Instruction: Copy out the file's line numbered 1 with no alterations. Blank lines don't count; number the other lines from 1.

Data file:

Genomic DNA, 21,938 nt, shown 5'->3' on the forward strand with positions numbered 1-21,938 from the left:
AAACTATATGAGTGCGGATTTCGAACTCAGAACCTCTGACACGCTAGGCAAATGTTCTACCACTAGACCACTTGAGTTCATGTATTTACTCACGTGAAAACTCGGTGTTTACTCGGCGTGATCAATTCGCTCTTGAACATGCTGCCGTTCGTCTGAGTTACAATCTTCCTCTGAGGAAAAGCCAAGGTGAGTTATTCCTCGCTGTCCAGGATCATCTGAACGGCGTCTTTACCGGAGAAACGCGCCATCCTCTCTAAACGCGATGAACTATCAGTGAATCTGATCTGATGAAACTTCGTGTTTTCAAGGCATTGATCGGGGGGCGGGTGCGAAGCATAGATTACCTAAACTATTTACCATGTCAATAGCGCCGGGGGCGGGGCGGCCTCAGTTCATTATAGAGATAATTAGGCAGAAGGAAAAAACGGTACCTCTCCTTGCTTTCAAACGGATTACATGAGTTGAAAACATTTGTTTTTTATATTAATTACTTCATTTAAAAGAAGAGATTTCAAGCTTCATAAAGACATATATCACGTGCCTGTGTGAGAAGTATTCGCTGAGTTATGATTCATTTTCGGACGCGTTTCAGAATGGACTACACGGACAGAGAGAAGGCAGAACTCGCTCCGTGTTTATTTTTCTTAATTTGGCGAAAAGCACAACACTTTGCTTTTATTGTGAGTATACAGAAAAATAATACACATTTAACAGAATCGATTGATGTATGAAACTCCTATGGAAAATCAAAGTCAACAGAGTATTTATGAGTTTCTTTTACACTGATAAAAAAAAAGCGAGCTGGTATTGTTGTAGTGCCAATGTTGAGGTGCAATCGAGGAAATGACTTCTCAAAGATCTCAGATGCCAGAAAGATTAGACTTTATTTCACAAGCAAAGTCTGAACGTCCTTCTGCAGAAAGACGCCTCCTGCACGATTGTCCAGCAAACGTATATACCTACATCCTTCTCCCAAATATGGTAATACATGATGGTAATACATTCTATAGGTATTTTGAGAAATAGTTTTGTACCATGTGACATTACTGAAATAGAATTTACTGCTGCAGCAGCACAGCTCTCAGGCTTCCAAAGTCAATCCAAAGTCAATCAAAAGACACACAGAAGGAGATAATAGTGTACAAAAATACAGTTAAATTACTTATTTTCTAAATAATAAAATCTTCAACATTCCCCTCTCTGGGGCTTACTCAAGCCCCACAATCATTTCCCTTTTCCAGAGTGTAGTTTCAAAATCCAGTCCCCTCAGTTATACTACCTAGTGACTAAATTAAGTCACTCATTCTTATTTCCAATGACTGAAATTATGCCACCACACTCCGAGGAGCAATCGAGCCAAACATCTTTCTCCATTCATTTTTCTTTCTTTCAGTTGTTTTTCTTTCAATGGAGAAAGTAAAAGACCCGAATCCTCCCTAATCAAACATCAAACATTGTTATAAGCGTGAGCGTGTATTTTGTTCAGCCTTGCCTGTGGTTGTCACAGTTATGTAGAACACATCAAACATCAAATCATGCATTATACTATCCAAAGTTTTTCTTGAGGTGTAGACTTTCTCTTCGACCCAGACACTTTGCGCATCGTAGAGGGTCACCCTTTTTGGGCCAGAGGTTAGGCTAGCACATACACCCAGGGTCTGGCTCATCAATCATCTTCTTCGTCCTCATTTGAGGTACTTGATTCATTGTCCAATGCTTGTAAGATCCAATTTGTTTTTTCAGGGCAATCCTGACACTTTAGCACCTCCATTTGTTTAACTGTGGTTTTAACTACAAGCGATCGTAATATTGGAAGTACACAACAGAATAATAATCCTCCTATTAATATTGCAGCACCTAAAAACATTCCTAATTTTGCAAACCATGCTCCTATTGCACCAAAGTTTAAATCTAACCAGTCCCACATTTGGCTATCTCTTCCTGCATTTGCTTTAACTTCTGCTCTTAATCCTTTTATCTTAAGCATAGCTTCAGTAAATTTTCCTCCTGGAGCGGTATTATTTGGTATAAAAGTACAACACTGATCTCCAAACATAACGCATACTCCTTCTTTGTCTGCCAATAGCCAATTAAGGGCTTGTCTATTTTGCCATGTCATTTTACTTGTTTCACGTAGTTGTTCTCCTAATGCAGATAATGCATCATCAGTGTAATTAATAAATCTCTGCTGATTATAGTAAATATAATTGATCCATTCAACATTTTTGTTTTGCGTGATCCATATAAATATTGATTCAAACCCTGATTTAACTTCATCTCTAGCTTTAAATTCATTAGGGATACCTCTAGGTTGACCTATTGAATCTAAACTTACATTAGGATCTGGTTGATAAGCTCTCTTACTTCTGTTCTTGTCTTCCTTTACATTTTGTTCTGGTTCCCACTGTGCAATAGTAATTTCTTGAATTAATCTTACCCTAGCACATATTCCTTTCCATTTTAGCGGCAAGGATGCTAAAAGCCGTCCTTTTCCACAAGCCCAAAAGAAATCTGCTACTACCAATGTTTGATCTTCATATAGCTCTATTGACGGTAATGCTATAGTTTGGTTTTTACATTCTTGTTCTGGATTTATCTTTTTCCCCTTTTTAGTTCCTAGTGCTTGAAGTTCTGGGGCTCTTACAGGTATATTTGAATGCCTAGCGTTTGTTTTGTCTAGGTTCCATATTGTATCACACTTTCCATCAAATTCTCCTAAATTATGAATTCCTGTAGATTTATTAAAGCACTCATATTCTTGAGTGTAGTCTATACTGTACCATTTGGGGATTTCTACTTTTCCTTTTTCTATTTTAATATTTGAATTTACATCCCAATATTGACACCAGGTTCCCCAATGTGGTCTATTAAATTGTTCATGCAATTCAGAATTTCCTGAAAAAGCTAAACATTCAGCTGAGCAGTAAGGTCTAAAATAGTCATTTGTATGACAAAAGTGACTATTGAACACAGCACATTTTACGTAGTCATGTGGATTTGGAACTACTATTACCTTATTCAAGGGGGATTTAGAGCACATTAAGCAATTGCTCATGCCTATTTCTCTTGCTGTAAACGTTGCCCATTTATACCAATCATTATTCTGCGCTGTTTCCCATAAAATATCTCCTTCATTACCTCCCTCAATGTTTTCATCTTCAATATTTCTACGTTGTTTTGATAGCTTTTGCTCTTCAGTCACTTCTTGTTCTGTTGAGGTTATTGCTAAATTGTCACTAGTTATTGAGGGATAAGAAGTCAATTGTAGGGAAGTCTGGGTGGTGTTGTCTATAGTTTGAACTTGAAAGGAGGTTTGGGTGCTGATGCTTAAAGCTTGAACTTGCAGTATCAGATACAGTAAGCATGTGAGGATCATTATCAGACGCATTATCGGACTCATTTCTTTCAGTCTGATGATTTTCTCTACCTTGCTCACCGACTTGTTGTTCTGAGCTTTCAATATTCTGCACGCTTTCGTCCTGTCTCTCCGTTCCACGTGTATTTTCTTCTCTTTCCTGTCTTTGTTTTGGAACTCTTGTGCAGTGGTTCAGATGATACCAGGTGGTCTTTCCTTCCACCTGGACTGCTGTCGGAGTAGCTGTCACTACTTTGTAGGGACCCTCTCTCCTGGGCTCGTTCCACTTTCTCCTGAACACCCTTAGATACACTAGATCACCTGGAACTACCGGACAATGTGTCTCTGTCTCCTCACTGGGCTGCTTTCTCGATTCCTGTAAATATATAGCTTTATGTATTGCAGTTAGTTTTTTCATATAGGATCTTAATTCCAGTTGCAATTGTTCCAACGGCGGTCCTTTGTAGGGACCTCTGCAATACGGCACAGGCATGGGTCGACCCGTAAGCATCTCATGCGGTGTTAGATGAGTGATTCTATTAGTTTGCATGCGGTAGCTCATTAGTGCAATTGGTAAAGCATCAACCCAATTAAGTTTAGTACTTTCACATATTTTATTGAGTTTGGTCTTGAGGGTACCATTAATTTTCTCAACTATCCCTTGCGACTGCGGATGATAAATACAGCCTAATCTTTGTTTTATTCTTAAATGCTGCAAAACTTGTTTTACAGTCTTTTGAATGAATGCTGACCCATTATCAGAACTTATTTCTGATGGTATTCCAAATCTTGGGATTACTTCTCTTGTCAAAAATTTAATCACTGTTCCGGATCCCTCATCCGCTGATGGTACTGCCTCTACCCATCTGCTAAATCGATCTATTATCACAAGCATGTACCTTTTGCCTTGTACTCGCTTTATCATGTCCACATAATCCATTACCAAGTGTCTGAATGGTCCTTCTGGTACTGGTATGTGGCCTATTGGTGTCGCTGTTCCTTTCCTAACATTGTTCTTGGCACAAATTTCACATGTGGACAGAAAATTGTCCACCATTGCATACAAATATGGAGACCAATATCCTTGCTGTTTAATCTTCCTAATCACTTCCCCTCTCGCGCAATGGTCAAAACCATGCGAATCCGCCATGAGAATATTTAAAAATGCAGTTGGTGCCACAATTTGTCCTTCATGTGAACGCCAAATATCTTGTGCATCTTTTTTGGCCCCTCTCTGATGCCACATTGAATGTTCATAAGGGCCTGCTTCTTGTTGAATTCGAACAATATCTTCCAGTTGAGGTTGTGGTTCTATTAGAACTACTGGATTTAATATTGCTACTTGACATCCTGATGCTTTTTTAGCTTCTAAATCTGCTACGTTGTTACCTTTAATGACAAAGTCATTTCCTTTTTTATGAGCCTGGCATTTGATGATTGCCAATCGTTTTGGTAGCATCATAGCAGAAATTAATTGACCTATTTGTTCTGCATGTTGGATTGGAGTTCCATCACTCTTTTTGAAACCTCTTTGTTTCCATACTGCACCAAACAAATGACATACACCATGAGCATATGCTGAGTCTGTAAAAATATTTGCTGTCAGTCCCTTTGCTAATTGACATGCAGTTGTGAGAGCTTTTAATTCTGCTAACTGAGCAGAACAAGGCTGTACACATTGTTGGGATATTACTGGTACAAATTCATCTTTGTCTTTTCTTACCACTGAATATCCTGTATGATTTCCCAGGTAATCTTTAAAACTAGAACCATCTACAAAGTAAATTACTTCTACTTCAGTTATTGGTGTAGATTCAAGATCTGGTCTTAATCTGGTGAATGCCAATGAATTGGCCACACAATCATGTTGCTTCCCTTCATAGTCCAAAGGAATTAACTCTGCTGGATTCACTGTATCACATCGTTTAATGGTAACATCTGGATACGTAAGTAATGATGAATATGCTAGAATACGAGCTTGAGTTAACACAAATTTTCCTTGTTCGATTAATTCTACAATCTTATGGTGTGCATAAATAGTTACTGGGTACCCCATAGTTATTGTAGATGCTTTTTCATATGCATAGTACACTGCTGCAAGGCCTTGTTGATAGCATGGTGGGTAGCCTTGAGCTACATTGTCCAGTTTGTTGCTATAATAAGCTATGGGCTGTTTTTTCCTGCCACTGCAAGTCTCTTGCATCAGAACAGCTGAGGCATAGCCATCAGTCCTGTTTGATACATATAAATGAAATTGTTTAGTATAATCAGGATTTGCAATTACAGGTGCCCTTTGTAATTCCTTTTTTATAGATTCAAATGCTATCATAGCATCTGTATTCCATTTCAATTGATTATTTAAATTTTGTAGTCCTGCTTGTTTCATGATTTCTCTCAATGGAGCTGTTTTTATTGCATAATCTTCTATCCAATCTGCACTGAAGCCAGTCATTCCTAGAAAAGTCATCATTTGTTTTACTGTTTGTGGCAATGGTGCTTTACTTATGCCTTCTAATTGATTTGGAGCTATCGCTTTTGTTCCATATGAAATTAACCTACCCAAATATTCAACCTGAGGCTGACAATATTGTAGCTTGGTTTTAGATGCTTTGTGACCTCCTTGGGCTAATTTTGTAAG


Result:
Genomic DNA, 21,938 nt, shown 5'->3' on the forward strand with positions numbered 1-21,938 from the left: